University of Louisiana at Lafayette
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This 14 page Class Notes was uploaded by Lauren Notetaker on Friday February 26, 2016. The Class Notes belongs to EBIO 1010 - 02 at Tulane University taught by Bruce Fleury in Spring 2016. Since its upload, it has received 20 views. For similar materials see Evolutionary Biology in Science at Tulane University.
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Date Created: 02/26/16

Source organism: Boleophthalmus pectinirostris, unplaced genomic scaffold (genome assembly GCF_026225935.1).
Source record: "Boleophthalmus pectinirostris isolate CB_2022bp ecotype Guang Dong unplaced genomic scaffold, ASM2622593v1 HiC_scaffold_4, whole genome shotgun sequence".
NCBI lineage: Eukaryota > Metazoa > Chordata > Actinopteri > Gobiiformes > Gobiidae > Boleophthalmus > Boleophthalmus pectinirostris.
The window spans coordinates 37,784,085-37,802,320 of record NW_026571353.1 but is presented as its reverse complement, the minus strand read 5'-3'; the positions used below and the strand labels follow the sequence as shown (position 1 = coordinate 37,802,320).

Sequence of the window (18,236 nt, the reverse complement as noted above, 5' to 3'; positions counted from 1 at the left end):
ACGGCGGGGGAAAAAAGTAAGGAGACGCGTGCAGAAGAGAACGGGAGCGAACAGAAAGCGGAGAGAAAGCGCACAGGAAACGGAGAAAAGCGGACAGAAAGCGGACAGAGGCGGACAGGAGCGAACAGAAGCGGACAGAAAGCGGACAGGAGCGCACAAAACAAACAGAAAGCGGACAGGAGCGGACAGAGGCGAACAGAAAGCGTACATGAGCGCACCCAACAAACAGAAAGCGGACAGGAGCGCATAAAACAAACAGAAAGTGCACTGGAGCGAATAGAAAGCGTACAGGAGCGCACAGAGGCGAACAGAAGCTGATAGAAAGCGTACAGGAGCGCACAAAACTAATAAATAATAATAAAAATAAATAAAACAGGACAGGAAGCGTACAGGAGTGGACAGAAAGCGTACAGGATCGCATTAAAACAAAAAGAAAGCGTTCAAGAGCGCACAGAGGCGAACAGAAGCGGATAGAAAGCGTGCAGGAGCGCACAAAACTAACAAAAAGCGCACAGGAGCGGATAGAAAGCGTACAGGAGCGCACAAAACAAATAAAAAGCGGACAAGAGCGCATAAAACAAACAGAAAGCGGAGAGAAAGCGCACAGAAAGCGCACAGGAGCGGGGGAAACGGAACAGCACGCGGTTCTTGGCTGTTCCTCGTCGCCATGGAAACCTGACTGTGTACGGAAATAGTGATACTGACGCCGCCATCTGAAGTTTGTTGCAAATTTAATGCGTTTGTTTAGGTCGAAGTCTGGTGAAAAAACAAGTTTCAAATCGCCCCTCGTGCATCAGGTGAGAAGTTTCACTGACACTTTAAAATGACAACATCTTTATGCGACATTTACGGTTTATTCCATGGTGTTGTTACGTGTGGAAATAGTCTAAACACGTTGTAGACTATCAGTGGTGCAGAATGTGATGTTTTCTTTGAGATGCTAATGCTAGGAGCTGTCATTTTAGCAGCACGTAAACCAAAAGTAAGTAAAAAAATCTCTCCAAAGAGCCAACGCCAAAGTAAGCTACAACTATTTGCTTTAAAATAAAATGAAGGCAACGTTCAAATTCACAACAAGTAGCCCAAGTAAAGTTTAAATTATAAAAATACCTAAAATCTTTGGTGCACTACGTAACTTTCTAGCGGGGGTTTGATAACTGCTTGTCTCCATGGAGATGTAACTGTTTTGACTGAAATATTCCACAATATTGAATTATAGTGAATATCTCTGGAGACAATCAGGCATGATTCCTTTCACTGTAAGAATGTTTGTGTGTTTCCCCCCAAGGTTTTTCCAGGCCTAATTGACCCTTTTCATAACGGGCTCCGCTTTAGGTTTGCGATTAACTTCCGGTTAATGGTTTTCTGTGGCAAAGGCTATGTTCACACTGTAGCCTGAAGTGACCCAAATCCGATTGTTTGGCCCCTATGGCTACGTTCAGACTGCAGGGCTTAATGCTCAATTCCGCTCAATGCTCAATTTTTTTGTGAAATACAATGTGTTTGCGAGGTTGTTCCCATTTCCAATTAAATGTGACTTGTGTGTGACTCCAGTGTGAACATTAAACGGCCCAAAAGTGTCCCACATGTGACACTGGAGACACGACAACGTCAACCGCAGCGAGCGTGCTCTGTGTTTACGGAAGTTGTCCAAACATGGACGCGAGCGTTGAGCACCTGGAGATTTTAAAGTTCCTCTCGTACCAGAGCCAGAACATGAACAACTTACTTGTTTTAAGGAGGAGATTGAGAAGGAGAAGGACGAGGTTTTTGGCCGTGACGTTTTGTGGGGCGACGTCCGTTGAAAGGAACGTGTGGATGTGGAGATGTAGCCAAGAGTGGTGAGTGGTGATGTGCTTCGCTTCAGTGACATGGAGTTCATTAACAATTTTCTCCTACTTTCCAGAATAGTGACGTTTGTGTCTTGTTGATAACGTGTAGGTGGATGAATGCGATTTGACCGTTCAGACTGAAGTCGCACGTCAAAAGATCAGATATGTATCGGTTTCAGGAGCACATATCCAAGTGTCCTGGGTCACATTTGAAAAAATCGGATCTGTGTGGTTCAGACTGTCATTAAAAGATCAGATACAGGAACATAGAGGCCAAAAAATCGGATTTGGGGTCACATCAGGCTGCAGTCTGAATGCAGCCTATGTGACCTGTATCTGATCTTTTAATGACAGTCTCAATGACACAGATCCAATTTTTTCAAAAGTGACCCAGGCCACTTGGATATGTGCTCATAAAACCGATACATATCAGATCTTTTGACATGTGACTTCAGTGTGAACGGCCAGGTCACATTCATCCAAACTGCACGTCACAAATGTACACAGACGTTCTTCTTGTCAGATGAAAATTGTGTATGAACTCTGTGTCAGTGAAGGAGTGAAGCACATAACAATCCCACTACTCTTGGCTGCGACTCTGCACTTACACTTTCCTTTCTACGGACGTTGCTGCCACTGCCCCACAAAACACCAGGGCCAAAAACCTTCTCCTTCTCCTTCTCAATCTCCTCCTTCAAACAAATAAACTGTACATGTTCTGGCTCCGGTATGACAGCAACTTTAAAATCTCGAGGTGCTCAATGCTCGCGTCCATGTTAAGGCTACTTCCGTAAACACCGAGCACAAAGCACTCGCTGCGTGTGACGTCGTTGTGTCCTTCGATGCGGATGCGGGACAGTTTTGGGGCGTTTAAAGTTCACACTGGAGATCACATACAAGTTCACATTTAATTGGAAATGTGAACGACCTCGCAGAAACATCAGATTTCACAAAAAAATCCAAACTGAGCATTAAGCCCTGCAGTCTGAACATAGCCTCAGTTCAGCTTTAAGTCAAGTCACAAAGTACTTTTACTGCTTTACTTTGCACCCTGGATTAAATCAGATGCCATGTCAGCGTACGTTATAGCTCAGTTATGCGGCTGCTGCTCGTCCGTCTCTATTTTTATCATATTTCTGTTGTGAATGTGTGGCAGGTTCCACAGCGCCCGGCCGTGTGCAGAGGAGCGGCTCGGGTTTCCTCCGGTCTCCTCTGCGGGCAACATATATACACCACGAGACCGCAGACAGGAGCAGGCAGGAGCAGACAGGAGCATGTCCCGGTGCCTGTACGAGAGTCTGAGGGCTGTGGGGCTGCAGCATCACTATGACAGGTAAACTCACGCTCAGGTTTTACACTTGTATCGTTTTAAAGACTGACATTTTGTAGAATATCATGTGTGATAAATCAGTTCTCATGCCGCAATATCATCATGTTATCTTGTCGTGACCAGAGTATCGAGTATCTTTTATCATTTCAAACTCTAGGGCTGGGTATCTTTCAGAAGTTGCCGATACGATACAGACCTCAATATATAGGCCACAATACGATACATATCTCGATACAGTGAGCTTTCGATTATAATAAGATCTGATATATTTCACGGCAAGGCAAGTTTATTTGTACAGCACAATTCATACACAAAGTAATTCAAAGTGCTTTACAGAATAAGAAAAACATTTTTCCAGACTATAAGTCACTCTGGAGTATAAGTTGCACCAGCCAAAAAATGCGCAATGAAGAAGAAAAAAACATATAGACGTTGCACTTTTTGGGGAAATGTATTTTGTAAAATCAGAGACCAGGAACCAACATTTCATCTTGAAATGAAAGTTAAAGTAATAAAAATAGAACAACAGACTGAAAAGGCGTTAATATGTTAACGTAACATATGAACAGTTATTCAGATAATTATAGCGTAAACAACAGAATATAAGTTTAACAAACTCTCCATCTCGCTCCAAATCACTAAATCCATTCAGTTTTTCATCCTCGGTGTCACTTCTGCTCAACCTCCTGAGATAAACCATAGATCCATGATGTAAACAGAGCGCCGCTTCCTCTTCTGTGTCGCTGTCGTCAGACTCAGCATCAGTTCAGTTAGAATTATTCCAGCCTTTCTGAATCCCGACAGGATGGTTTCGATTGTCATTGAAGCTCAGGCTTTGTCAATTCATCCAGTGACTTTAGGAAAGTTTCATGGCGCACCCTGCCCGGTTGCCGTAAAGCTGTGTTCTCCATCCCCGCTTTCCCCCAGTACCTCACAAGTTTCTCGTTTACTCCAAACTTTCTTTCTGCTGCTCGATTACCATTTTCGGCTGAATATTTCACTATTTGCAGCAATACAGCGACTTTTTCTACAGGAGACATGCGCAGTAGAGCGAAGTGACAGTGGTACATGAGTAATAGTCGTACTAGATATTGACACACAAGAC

Week of February 22 notes EBIO Class Polychaeta - paddle worms, Nereis Class Oligochaeta - earthworms Class Hirudinea - leeches PhylumAnnelida - Class Polychaeta 5,400 species, fr Latin poly = many, chaeta = bristle - tube worms, fan worms, paddle worms, Nereis Most primitive annelids Mainly marine Common and abundant (13,425 worms/m found in Tampa Bay sediments!!) Highly cephalized Complex sensory organs Eyes with lens and retina Separate sexes External fertilization in water Mating swarms driven by the phases of the moon Trochophore larvae (suggests common ancestor with mollusks) Each segment has a pair of paddle-like appendages called parapodia Parapodia are covered with setae (hence many bristles) Used for swimming, crawling, burrowing Parapodia also provide more surface area for respiration by diffusion Most polychaetes also have gills (very active, so need more oxygen) Paddleworms have jaws of chitin (pincers), carnivorous or omnivorous Many polychaetes are filter feeders PhylumAnnelida - Class Oligochaeta (earthworms) 3,100 species, oligo = few - earthworms, Lumbricus Live in soil and in bottom sediments of fresh water habitats Afew species have re-invaded the ocean Extremely abundant, one meadow yielded 8,700 worms/m 2 Most earthworms are scavengers feeding on dead organic matter, mostly vegetation (detritus - detritivores) Fresh water forms eat detritus and protists Critically important in aerating the soil 22-40 metric tons of soil per hectare pass through the guts of earthworms every year If all the dirt ever churned up by worms were stacked up, it would cover the entire land surface of the Earth 300 miles thick, 50 times the height of Everest!! Important in bait industry (worm ranching or vermiculture) Lack parapodia, streamlined body - have to push through dirt Lack cephalization Lack eyes, but have light sensitive cells in some segments Why?? - Complex circulatory system, row of 5 blood vessels acts as a heart Pharynx draws in food Soil particles in the crop grind the food Reproduce asexually by transverse fission (like flatworms) Clitellum - series of segments swollen by large mucus glands Hermaphroditic, fertilize one another simultaneously Clitellum secretes mucus to hold worms together while they mate Fertilized eggs released into mucus Mucus dries into protective cocoon PhylumAnnelida - Class Hirudinea 500 species - leeches Most modified as parasites, some are scavengers or predators, feeding on worms, snails, insects 75% of species suck blood from mammals or crustaceans Common in fresh water habitats, a few species are marine or terrestrial Can be abundant - one stream in Illinois had 10,000 leeches/m !! 2 Highly modified as parasites Store blood meal in special pouches on the digestive tract Leeches suck up to 5 to 10 times their own weight in blood each time they feed Anterior and posterior sucker, attach to host Suckers also help them crawl across the bottom Coelom is greatly reduced, not divided into compartments like other annelids Leeches are strong swimmers, no longer need the adaptations of a burrowing animal Bite of the leech is antiseptic Leeches release an anticoagulant in their saliva, keeps the blood flowing For centuries doctors used leeches to bleed their patients (often to death) to get rid of “bad blood” (imbalance of humours) At height of the leech craze in the 1830’s, France was importing over 50 million medicinal leeches per year Medicinal leech is now a threatened species! Medicinal leeches (Hiruo medicinalis) undergoing a revival Used to drain blood clots and to drain postoperative swelling, bleeding Unlikely to evolve resistance - secretions go after seven critical steps in the clotting process! The traditional remedy is to pour salt on a feeding leech, or touch it with a burning cigarette - don’t pull it off! Recent studies show that these techniques cause the leech to vomit into the wound before letting go – enhances the risk of infection – peel them off gently with fingernails or a dull butter knife! One species of leech (Placobdelloides jaegerskioeldi) has one of the most unusual habitats of any annelid It lives and mates only in the rectum of the hippopotamus! Annelids share a common ancestor with mollusks Polychaetes and earthworms probably evolved from primitive burrowing marine worms Leeches and earthworms are sister clades, polychaetes are bit of a mystery… Leeches probably evolved from earthworms Lack parapodia and cephalization Hermaphroditic, develop a clitellum to breed Lay eggs in a cocoon Phylum Nematoda KingdomAnimalia Animalia Parazoa Eumetazoa Protostomia Spiralia Platyzoa – flatworms, rotifers Trochozoa – mollusks, annelids Ecdysozoa – nematodes, arthropods Deuterostomia Protostomes are divided into Spiralia – flatworms, rotifers, molluscs, annelids Ecdysozoa – animals that molt (nematodes, arthropods) Ecdysozoa is a relatively recent group Old story line in general biology was a gradual increase in complexity Through series of three body plans Segmentation (uniting annelids and arthropods) Turned out to be a fractured fairy tale… Many organisms appeared to be primitive but were not really (flatworms, nematodes) Body plans did not necessarily correspond to clades, some secondarily primitive etc… Segmentation turned out to be independently evolved in annelids and arthropods… Ecdysozoa - ecdysis means periodically shedding an exoskeleton in order to grow Cuticle molted Radial cleavage Don’t use cilia to move Lack trochophore larva (found in molluscs and annelids) Over 12,000 sp., maybe over 1 million!!, from Gr. nema = thread Potentially the most diverse group next to arthropods (mostly undiscovered) Incredibly abundant - 1 million worms per shovel full of garden soil, over 1 billion per acre of farmland Most are tiny (~ 1 mm), but Ascaris can reach 50 cm. (~ 20 inches) Round, bilaterally symmetric Pseudocoelomate (most pseudocoels are ecdysozoans) Mainly aquatic Usually molt four times during their lives basically filled with water Carnivores and parasites Lack circular muscles, use longitudinal muscles so thrash wildly about Interstitial habitat important (on land and in the sea) - life between the grains of soil… Because grains of soil are often covered with thin film of water, even terrestrial worms are basically aquatic Tough cuticle (non-living outer layer) resists abrasion, rings provide grip on surfaces to help burrow Unlike arthropods, cuticle has no chitin, uses collagen So nematode cuticle is porous, can still rely on diffusion Streamlined roundworm shape is an adaptation for moving through the soil Thrashing motion due to lack of circular muscles is a great adaptation for wriggling between grains of sand Excrete ammonia by diffusion Exchange gases by diffusion Primitive nervous system - nerve ring for brain, dorsal and ventral nerve cords Bristles and other structures for primitive mechanical and chemical senses Most have separate sexes Sexually dimorphic, males are smaller Males have a copulatory hook to hold open the female’s genital pore Economic importance Root nematodes cause over $5 billion crop damage per year Several medically important parasites Many harmful parasitic species: Ascaris etc. - intestinal roundworms, common in young vertebrates - close to the soil Infects 1 of 6 people worldwide, especially common in children in the southeastern US Female worm can hold up to 1 million eggs, and can lay up to 200,000 eggs per day!! Many harmful parasitic species: 340 million Ascaris victims per year with serious side effects, 100,000 deaths per year! Filarial worms - infect lymph system, cause grotesque swelling = elephantiasis Many harmful parasitic species: Trichinella - causes trichinosis in vertebrates (birds and mammals), worms form cysts in muscles of pigs etc Up to 500 million worms tunnel through host’s body - permanent organ and muscle damage Many harmful parasitic species: Hookworms - common in school children ~ 570 to 740 million people infected in the tropics alone - worms leave in feces, reenter through the soles of the feet At its peak in the late 19th and early 20th Century, hookworm infected ~ 40% of all southerners Primarily a disease of poor rural areas Enters through the soles of the feet, especially the skin between the toes Once in the body, hookworm migrates through the blood to the lungs, up into the throat Swallowed, carried down to the small intestine where it attaches itself to the lining of the intestine Feeds on the hosts blood Female lays up to 10,000 eggs a day, deposits them directly in the intestine Eggs are shed in feces If feces are deposited on warm soil, eggs hatch into larvae Can live in the soil for months before a victim comes along Southern soils and climate provided a nearly perfect new home for this old world parasite Primitive sanitary conditions in the south were a perfect breeding ground Bare feet (poverty), little medical care, no public health programs AfricanAmericans proved more resistant, maybe due to long exposure in nativeAfrica Slaves were healthier than the overseers! Subtle evolutionary revenge on slave owners! Symptoms are many and varied… Victims become pale, anemic, severe digestive problems Infection dulls mental processes, victims are easily fatigued - hence “germ of laziness” Muscles become weak, so abdomen protrudes (potbelly) Victims have a gaunt appearance, protruding shoulders (angel wings) Get unusual dietary cravings (pica) - eat chalk, dirt, paper.. Some were so badly infected they were blind, fluid of the eyes was filled with live worms!! Easy to cure (vermicidal purgative), very easy to become reinfected Must wear shoes, not defecate outdoors Widespread infection and suffering, went unrecognized until the early 20th Century Charles Wardell Stiles, zoologist with the USDA, was responsible for uncovering the extent of the infection Got John D. Rockefeller to fund a massive study, treatment program Poor condition of southern soldiers may have contributed to the outcome of the Civil War Robert Penn Warren describes rebel soldiers as “those gaunt, barefoot, whiskery scarecrows” Popular image of southerners as lazy, shiftless, dull-witted, etc… All symptoms of the germ of laziness Rockefeller Sanitary Commission for the Eradication of Hookworm Disease (1910-1915) Stiles found it very difficult to eradicate Subject of privys and excrement were taboo, especially in mixed company Stiles was sometimes threatened with violence when trying to interview victims, or asking for stool samples Editors of the Rockefeller Commission reports asked him to remove the section on privys as “exceedingly undignified, even disgusting” Mistrusted by medical doctors because he was a zoologist Mistrusted by local public health officials and residents as a carpetbagger Southerners took great offense “Where was the hookworm or lazy disease when it took five Yankee soldiers to whip one southerner?” asked the Macon Telegraph Many thought the whole thing was a conspiracy to sell shoes while Rockefeller secretly bought up shoe factories! Indoor plumbing essentially nonexistent, even outhouses few and far between 80% of southern rural schools and churches lacked a privy Even fewer found in rural farms and homes Despite massive attempt to train public health officials, local doctors, school children, mistrust undermined all efforts Tulane Medical School was one of the few supporters, exemplary in training its doctors to diagnose and cure the infection New vaccine enters clinical trials inAfrica in 2014 Goes after two key enzymes in hookworm metabolism, slowly kills it Ecological importance Aerate the soil (like earthworms) Recycle bacteria and fungi into animal tissue Guinea worm (Dracunculiasis medinensis) is thought to be the fiery serpent of biblical Israelites Probably dates toAncient Egypt (Pharaoh worm) Mentioned also in the Sanskrit Rig-Veda (14th Century BC) Arabs, Persians, were familiar with it, called it Medina vein – described by Rhazes andAvicenna in the 9 CenturyAD Adult nematode worm up to 1200 mm long! Intermediate host is a type of aquatic invertebrate called a copepod Copepod intermediate host discovered in 1870 byAlesej Pavlovich Fedchenko, a major step in early tropical medicine Worm enters the body through drinking water supply via the copepod Copepod dissolves in the stomach, releasing larval worms Worm matures and begins to tunnel under the skin host manipulation, gets you to plunge your skin in water which they want to disperse eggs Secretes irritant that causes papules to form on ankles and wrists Drives people to water, eggs released in water, eaten by copepod, people consume copepods when drinking water Ancient remedy was to patiently wind the worm out on a stick!! Practice was so common, physicians advertised with signs showing a worm on a stick This remedy is depicted on the staff of the Greek physicianAsclepius Thought to have practiced around 1200 BC, immortalized in the Iliad, revered as the Greek god of medicine This staff ofAsclepius is the true symbol of the medical profession The caduceus (entwined snakes) is really the symbol of the herald (Mercury) !?! Why did doctors switch to the caduceus of Mercury? Medicine was traditionally associated with alchemy, and alchemists were associated with Mercury (the hermetic arts)! PhylumArthropoda -Arachnids, Crustaceans, Insects thing about orders: know the class not the order We live in the age of arthropods. There are over three times as many species of arthropods as all other animal species on Earth put together. There may be as many as 20 to 30 million species of arthropods waiting to be discovered. Most of them are insects. At any one moment, there are some 10 individual arthropods alive on this planet. That’s ten billion billion organisms!! PhylumArthropoda Nearly 1.2 million named species of arthropods, does not include extinct species Subphylum Trilobita dominated Paleozoic marine ecology, over 10,000 species The cockroaches of the Cambrian… Some of the most ferocious predators in the history of life were arthropods Like Anomalocaris, worlds first large predator, a mighty 18” long… The terror of the trilobites! The giant sea scorpions were top dogs in the Paleozoic oceans Eurypterids were the largest arthropods that ever lived, up to nine feet long! Over one million named species (named), fr. Greek arthros = jointed, poda = foot Jointed appendages Eucoelomate protostomes Crustaceans dominate the sea, and insects dominate the land With few exceptions, each sticks to its own turf… Share common ancestor with polychaete worms Phylum Onychophora – velvet worms are sister clade, share common ancestor with arthropods; not on test Bodies are covered with a tough cuticle (= non-living outer layer) made of chitin and protein, which acts as an exoskeleton Problem - how can you get bigger if your skeleton is on the outside? Solution - must molt to grow (arthropods are vulnerable while molting) Open circulatory system Respiration via gills in aquatic forms Terrestrial forms rely on diffusion to exchange gases Sexes are separate Pronounced sexual dimorphism Internal fertilization in terrestrial forms Some aquatic forms have external fertilization Arthropods do everything with legs They creep, crawl, and swim with modified legs They use modified legs to bite, sting, suck, and chew They use modified legs as sensory organs (pedipalps, antennae) Many (like the crawfish) use modified legs to mate with! Each joint has a set of tendons, that can be pulled back and forth by tiny muscles These flexible joints allow an infinite variety of movements The first animals to succeed on land were arthropods The legs of arthropods were an essential instrument in that conquest It’s like having the ultimate Swiss army knife… Economically important Seafood industry, edible insects Pollinate commercial crops (fruit) Carry or cause many diseases, such as malaria, typhus, Lyme disease, bubonic plague Pollinate flowering plants Critical in most food chains Primary converters of plant to animal tissue Range from very small (mites) to 3.5 meters long recap on important topics ecdysozoa - animals that molt (nematodes and arthropods) charles styles Most are tiny - why?? Size limited by reliance on diffusion to exchange gases Exoskeleton would be so thick that a large insect couldn’t move about Escape detection by predators if small Fusion of segments into functional units (tagma - tagmosis) 3 major body sections head, thorax, abdomen head + thorax = cephalothorax One of the molecular tools behind our new map of biodiversity is comparison of hox genes Hox genes control the development of the animal body Hox genes in a fruit fly, for example, determine how each section of the body develops, front to back Amazingly enough, the genes are arrayed in the same relative order as the parts of the body they govern All higher animals turn out to have this same developmental toolkit It must have evolved very early in the history of higher animals Studies on arthropods have demonstrated that mutations in these genes are behind the incredible diversity of arthropod bodies Further mutations in Hox genes would have had a big effect on subsequent development Highly cephalized, very active Intricate mouthparts Highly developed CNS, 3 pair of ganglia fused into a brain Elaborate sensory organs Elaborate sensory organs Antennae Simple eyes Compound eyes KingdomAnimalia Animalia Parazoa Eumetazoa Protostomia Spiralia Platyzoa – flatworms, rotifers Trochozoa – mollusks, annelids Ecdysozoa – nematodes, arthropods Deuterostomia PhylumArthropoda Arthropod systematics is a pitched battle when it comes to sorting out major groups General agreement on four main clades, lot of controversy over how they are related to one another Subphylum Chelicerata - arachnids Subphylum Crustacea – crustaceans Subphylum Myriapoda – centipedes, millipedes Subphylum Hexapoda - insects one question on subphylum that’ll be easy Recent molecular evidence suggests that our traditional classification of insects and crustaceans may need to be revised Insects now appear to be more closely related to crustaceans than to millipedes and centipedes (clade Pancrustacea) Insects may be flying crustaceans!! PhylumArthropoda - Subphylum Chelicerata horseshoe crabs, spiders, scorpions, ticks, mites, daddy longlegs First pair of appendages modified as chelicerae Chelicerae are modified for manipulating food - usually fangs or pincers Lack antennae (no antennae on spiders) Class Merostomata - horseshoe crabs ClassArachnida - spiders, scorpions, ticks, mites Class Merostomata - horseshoe crabs Only 4 sp. of horseshoe crabs Nocturnal Feed on annelids and mollusks Swim on their backs Abundant, but live in deep water In spring, migrate inshore to mate on the beach during full or new moon, high tide Class Merostomata - Importance • Important food source for migratory birds • Source of lysate, which clots around dangerous bacteria - used to test equipment and drugs for infective bacteria - over one million lives saved so far! ClassArachnida 93,000 sp. - spiders, scorpions, ticks, mites Body = cephalothorax (fusion of head and thorax) + abdomen 4 pair of walking legs (=8 legs) First pair of appendages are chelicerae Second pair are pedipalps, modified for sensory functions and manipulating prey Mostly carnivorous (mites are herbivores) Secrete powerful digestive enzymes to dissolve prey, sip them like a root beer float ClassArachnida - Order Scorpiones 1,340 species Pedipalps modified as pincers Scorpion sting causes extreme pain, disorientation, salivation, convulsions, paralysis, asphyxia, and death Venomous sting in tail - 5,000 people a year are killed by scorpions May be first terrestrial arthropods, evolved in Silurian (~425 mya) Subphylum Chelicerata - ClassArachnida - OrderArenae 38,000 species - spiders Breathe by book lungs ex: nephila Use pedipalps as copulatory organs Posterior appendages modified as spinnerets, which produce silk threads used to build webs to capture prey Not all spiders spin webs Wolf spiders hunt through the leaf litter, leap onto their prey Tarantulas also hunt for big game Jumping spiders are common small spiders found in most homes and offices Jumping spiders have incredible eyes, may even have primitive color vision Can jump several times their body length to land on their tiny prey, attached to thread Elaborate courtship rituals ClassArachnida - OrderAcari 50,000 species - ticks and mites Most diverse arthropods next to insects Very tiny (< 1 mm) Cephalothorax and abdomen are fused Economically important Mites are major pests on crops, gardens, and house plants (spider mites) Ticks are blood-sucking parasites that carry several diseases, such as Lyme disease and Rocky Mountain spotted fever ClassArachnida - Order Opiliones 5,000 species - Daddy longlegs Oval body, cephalothorax and abdomen but no “waist” Extremely long legs Not spiders Predators, herbivores, scavengers Eyes mounted on a little tower on back Harvestmen were named by farmers, who noticed them in very large numbers at harvest time They feed on bits of vegetation, as well as insects, spiders, snails, and worms